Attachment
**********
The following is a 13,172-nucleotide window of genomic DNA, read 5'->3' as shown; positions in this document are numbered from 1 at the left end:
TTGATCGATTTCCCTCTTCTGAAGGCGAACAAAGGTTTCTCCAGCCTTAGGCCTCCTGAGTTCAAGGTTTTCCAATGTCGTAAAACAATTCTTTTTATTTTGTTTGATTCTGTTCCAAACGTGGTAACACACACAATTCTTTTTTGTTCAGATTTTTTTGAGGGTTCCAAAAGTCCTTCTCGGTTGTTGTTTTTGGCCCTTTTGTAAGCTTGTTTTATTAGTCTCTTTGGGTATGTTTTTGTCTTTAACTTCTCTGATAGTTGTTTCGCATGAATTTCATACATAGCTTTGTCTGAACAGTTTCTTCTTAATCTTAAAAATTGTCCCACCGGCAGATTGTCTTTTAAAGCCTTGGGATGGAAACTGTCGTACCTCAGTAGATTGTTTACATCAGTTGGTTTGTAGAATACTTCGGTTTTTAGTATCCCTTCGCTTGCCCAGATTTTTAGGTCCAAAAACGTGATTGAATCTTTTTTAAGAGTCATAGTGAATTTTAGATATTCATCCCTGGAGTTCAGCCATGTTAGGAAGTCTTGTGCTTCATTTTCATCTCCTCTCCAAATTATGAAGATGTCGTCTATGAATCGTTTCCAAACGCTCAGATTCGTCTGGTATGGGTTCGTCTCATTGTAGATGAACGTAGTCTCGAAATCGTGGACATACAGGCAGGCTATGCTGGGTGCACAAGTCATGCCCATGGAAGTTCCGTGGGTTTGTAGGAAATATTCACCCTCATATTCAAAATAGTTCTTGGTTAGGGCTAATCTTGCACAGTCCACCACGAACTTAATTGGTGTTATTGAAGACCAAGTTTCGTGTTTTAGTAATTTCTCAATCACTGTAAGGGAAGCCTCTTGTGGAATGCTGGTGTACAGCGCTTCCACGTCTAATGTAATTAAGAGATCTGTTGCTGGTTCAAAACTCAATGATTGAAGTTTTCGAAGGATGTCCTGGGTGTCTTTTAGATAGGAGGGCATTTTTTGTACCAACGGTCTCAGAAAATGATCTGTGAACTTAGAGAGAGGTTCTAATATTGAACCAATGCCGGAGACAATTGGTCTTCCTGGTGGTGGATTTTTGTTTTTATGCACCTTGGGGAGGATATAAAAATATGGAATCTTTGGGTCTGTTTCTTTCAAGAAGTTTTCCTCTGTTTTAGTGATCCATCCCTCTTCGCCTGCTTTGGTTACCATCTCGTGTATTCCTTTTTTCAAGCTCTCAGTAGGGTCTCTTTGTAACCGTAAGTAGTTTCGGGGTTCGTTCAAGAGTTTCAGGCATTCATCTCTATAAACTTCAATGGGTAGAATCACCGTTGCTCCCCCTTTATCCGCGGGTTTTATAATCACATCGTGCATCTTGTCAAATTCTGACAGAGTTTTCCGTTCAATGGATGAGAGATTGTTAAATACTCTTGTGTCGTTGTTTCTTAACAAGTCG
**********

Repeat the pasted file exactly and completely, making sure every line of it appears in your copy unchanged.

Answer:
The following is a 13,172-nucleotide window of genomic DNA, read 5'->3' as shown; positions in this document are numbered from 1 at the left end:
TTGATCGATTTCCCTCTTCTGAAGGCGAACAAAGGTTTCTCCAGCCTTAGGCCTCCTGAGTTCAAGGTTTTCCAATGTCGTAAAACAATTCTTTTTATTTTGTTTGATTCTGTTCCAAACGTGGTAACACACACAATTCTTTTTTGTTCAGATTTTTTTGAGGGTTCCAAAAGTCCTTCTCGGTTGTTGTTTTTGGCCCTTTTGTAAGCTTGTTTTATTAGTCTCTTTGGGTATGTTTTTGTCTTTAACTTCTCTGATAGTTGTTTCGCATGAATTTCATACATAGCTTTGTCTGAACAGTTTCTTCTTAATCTTAAAAATTGTCCCACCGGCAGATTGTCTTTTAAAGCCTTGGGATGGAAACTGTCGTACCTCAGTAGATTGTTTACATCAGTTGGTTTGTAGAATACTTCGGTTTTTAGTATCCCTTCGCTTGCCCAGATTTTTAGGTCCAAAAACGTGATTGAATCTTTTTTAAGAGTCATAGTGAATTTTAGATATTCATCCCTGGAGTTCAGCCATGTTAGGAAGTCTTGTGCTTCATTTTCATCTCCTCTCCAAATTATGAAGATGTCGTCTATGAATCGTTTCCAAACGCTCAGATTCGTCTGGTATGGGTTCGTCTCATTGTAGATGAACGTAGTCTCGAAATCGTGGACATACAGGCAGGCTATGCTGGGTGCACAAGTCATGCCCATGGAAGTTCCGTGGGTTTGTAGGAAATATTCACCCTCATATTCAAAATAGTTCTTGGTTAGGGCTAATCTTGCACAGTCCACCACGAACTTAATTGGTGTTATTGAAGACCAAGTTTCGTGTTTTAGTAATTTCTCAATCACTGTAAGGGAAGCCTCTTGTGGAATGCTGGTGTACAGCGCTTCCACGTCTAATGTAATTAAGAGATCTGTTGCTGGTTCAAAACTCAATGATTGAAGTTTTCGAAGGATGTCCTGGGTGTCTTTTAGATAGGAGGGCATTTTTTGTACCAACGGTCTCAGAAAATGATCTGTGAACTTAGAGAGAGGTTCTAATATTGAACCAATGCCGGAGACAATTGGTCTTCCTGGTGGTGGATTTTTGTTTTTATGCACCTTGGGGAGGATATAAAAATATGGAATCTTTGGGTCTGTTTCTTTCAAGAAGTTTTCCTCTGTTTTAGTGATCCATCCCTCTTCGCCTGCTTTGGTTACCATCTCGTGTATTCCTTTTTTCAAGCTCTCAGTAGGGTCTCTTTGTAACCGTAAGTAGTTTCGGGGTTCGTTCAAGAGTTTCAGGCATTCATCTCTATAAACTTCAATGGGTAGAATCACCGTTGCTCCCCCTTTATCCGCGGGTTTTATAATCACATCGTGCATCTTGTCAAATTCTGACAGAGTTTTCCGTTCAATGGATGAGAGATTGTTAAATACTCTTGTGTCGTTGTTTCTTAACAAGTCG